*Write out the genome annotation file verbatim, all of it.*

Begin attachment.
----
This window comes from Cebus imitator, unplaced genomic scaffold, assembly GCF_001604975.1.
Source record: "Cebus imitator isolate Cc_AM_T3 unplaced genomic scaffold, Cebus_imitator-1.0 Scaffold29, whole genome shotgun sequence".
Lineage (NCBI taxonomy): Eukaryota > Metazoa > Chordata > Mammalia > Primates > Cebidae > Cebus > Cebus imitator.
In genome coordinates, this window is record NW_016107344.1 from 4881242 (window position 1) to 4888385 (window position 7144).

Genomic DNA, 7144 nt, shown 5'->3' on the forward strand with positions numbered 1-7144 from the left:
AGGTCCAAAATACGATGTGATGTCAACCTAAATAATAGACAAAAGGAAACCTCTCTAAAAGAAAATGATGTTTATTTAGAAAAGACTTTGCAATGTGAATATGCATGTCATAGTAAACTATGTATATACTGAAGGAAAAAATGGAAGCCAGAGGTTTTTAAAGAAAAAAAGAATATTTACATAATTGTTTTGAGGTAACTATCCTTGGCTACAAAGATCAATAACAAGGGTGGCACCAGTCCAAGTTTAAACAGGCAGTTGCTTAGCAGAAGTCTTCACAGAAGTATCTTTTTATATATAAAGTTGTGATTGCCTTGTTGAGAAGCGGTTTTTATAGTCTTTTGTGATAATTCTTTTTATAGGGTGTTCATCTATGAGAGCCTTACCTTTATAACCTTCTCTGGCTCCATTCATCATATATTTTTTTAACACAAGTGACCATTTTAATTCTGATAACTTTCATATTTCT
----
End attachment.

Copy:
This window comes from Cebus imitator, unplaced genomic scaffold, assembly GCF_001604975.1.
Source record: "Cebus imitator isolate Cc_AM_T3 unplaced genomic scaffold, Cebus_imitator-1.0 Scaffold29, whole genome shotgun sequence".
Lineage (NCBI taxonomy): Eukaryota > Metazoa > Chordata > Mammalia > Primates > Cebidae > Cebus > Cebus imitator.
In genome coordinates, this window is record NW_016107344.1 from 4881242 (window position 1) to 4888385 (window position 7144).

Genomic DNA, 7144 nt, shown 5'->3' on the forward strand with positions numbered 1-7144 from the left:
AGGTCCAAAATACGATGTGATGTCAACCTAAATAATAGACAAAAGGAAACCTCTCTAAAAGAAAATGATGTTTATTTAGAAAAGACTTTGCAATGTGAATATGCATGTCATAGTAAACTATGTATATACTGAAGGAAAAAATGGAAGCCAGAGGTTTTTAAAGAAAAAAAGAATATTTACATAATTGTTTTGAGGTAACTATCCTTGGCTACAAAGATCAATAACAAGGGTGGCACCAGTCCAAGTTTAAACAGGCAGTTGCTTAGCAGAAGTCTTCACAGAAGTATCTTTTTATATATAAAGTTGTGATTGCCTTGTTGAGAAGCGGTTTTTATAGTCTTTTGTGATAATTCTTTTTATAGGGTGTTCATCTATGAGAGCCTTACCTTTATAACCTTCTCTGGCTCCATTCATCATATATTTTTTTAACACAAGTGACCATTTTAATTCTGATAACTTTCATATTTCT